US 20020021139 A1
The present invention provides a method and system for measuring an electrical characteristic on a molecular scale including the steps of probing a molecular layer or structure of interest using an atomic force microscopsy (AFM) cantilever having a large contact area probe tip wherein the force applied to the probe tip is controlled and, in response to the probing, at least one electrical characteristic of the molecular layer is detected.
 This patent application is based on and claims priority from U.S. Provisional Pat. application No. 60/212,160, filed on Jun. 16, 2000.
 1. Field of the Invention
 The present invention relates to the field of molecular measurements and, more particularly to a method and system for measuring the electrical characteristics of molecular layers.
 2. Description of the Related Art
 As research and development yields a greater understanding of molecular and supramolecular structures, including self-assembled monolayers (SAMs), there is a growing interest in using such molecular layers for a variety of electronic and/or materials applications. The physical properties of molecular layers can be characterized using a number of techniques, such as, for example, ellipsometry, infrared spectroscopy, or scanning probe microscopy (SPM). SPM has been used extensively for the imaging and characterization of the physical properties of molecular structures. Much of the focus of SPM is directed at producing images or data with high lateral resolution. Thus, probes having sharp tips have been used in SPM.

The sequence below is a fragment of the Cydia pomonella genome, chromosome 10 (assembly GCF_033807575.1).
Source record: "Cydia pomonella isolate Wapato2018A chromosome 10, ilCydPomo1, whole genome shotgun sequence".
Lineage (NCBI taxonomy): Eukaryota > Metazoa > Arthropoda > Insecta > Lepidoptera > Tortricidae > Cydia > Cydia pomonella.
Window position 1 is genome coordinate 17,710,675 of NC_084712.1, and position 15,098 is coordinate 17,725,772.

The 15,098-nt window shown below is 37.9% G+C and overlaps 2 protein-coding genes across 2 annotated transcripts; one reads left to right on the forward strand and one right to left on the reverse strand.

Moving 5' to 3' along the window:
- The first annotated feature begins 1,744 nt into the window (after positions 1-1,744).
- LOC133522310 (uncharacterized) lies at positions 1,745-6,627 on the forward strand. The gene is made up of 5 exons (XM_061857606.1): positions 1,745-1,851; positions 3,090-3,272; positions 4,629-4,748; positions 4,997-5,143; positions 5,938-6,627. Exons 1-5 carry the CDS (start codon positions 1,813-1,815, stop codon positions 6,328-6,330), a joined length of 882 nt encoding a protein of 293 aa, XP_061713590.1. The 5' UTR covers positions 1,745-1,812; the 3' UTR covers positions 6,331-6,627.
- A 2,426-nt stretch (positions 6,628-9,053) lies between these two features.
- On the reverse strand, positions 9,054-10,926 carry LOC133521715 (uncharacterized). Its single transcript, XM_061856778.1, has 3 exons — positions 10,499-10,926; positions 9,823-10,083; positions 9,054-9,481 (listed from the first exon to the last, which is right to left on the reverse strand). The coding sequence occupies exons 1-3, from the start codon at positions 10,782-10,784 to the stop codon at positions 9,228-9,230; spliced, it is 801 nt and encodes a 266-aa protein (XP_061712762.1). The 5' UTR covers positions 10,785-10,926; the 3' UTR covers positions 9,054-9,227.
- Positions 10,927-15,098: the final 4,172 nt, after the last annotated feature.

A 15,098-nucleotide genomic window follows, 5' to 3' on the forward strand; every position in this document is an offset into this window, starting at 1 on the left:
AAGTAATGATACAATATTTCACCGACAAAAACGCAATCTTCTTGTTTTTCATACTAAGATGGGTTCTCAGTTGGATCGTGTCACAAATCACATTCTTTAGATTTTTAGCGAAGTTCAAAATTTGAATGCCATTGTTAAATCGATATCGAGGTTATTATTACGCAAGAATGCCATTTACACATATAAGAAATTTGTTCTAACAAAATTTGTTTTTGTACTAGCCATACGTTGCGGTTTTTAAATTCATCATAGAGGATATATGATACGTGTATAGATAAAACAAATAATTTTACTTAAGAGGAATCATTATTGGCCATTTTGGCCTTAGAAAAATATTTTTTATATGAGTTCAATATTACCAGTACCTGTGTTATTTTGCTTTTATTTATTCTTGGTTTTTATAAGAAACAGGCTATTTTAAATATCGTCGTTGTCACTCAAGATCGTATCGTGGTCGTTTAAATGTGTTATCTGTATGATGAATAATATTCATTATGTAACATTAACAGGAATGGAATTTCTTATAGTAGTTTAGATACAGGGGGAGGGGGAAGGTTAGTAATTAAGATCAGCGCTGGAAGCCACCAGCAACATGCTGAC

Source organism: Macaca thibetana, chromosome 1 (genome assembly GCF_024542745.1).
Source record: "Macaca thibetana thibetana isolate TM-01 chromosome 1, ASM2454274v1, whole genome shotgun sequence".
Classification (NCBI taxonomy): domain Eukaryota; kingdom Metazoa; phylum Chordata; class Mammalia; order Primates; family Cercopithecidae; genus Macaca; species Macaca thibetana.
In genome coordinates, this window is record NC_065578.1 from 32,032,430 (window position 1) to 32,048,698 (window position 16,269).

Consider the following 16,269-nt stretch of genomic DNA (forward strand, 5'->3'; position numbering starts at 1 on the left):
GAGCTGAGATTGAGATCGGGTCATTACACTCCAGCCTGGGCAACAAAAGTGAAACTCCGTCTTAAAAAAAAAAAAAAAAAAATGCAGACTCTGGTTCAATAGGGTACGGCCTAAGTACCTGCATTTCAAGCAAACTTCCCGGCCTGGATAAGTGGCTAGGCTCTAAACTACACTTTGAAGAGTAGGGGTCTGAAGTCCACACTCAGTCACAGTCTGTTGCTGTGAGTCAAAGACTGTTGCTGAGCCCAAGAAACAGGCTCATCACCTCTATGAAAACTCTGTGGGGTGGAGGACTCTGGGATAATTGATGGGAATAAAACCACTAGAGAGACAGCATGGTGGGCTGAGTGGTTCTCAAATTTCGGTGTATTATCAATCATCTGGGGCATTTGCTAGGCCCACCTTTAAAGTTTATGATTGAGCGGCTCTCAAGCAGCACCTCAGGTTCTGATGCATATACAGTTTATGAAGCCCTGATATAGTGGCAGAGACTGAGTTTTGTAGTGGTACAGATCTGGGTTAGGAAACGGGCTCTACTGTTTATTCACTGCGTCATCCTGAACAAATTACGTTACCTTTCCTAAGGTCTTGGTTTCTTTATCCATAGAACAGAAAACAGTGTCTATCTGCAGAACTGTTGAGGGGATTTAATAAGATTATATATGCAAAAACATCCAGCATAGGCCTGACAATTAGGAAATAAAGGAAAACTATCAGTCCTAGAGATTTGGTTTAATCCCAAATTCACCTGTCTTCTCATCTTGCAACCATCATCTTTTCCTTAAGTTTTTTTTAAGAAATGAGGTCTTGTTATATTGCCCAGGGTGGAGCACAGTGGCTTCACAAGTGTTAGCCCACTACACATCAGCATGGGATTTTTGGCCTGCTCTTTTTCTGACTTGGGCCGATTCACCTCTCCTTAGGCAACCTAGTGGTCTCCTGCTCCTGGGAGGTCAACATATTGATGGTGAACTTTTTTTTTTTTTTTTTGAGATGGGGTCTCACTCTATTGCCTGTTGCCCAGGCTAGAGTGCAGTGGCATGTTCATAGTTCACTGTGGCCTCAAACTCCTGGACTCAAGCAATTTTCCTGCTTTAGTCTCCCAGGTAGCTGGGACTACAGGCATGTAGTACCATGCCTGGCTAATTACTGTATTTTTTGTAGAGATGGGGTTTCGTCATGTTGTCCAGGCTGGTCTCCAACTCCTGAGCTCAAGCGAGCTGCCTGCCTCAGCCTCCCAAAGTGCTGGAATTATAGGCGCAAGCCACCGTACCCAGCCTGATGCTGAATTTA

Scanning tunneling microscopy (STM) has been proposed for use in determining the electrical characteristics of molecular layers. However, the intrinsic, molecular electrical characteristics of the sampled molecular layers using STM is difficult to deconvolve from the tip tunneling current thereof. In an alternative approach the conductance and capacitance characteristics of self-assembled monolayers on mercury in capillary tubes has been measured. This technique however is limited to applications using liquid metal contacts (e.g., Hg), relatively large size and where the molecular layers that will form on such contacts with low defect density.
 Conductive tip atomic force microscopy (AFM) has also been proposed to characterize molecular layers. A disadvantage associated with using conventional AFM to determine the electrical characteristics of molecular levels is that the results vary widely in relation to the applied tip force of the AFM probe. Additionally, the small radius or contact area of the AFM probe tip makes it very difficult, and sometimes impossible, to obtain molecular-level electrical measurements using low applied tip pressure.
 The study of self-assembled monolayers (SAMs) is of great interest due to the many potential and expected molecular and electronic applications for SAMs. For example, negative differential resistance and memory effects have been demonstrated in molecular layers. Thus, it is believed that SAMs may be useful as nanoscale memory and other nanotechnology devices.
 Considerable work has been done with thiol-based SAMs that have an alkyl or derivatized-alkyl group chain and a surface-active head group which can chemisorb onto the surface of a substrate. Thiol-based SAMs are good candidates for use in nano- and molecular-scale electronic devices because of their ability to bond to metal surfaces such as, for example, Au, Cu, Ag, etc. SAMs are also valued for use in nanotechnology since they form stable, highly organized layers. It has been found that the device characteristics of organic thin film transistors are improved by treating the source and drain contacts thereof with a charge transfer (CT) agent that can selectively, chemically bond to the metal surface and form a stable contact modification. Thiol-based SAMs can thus fulfill this role.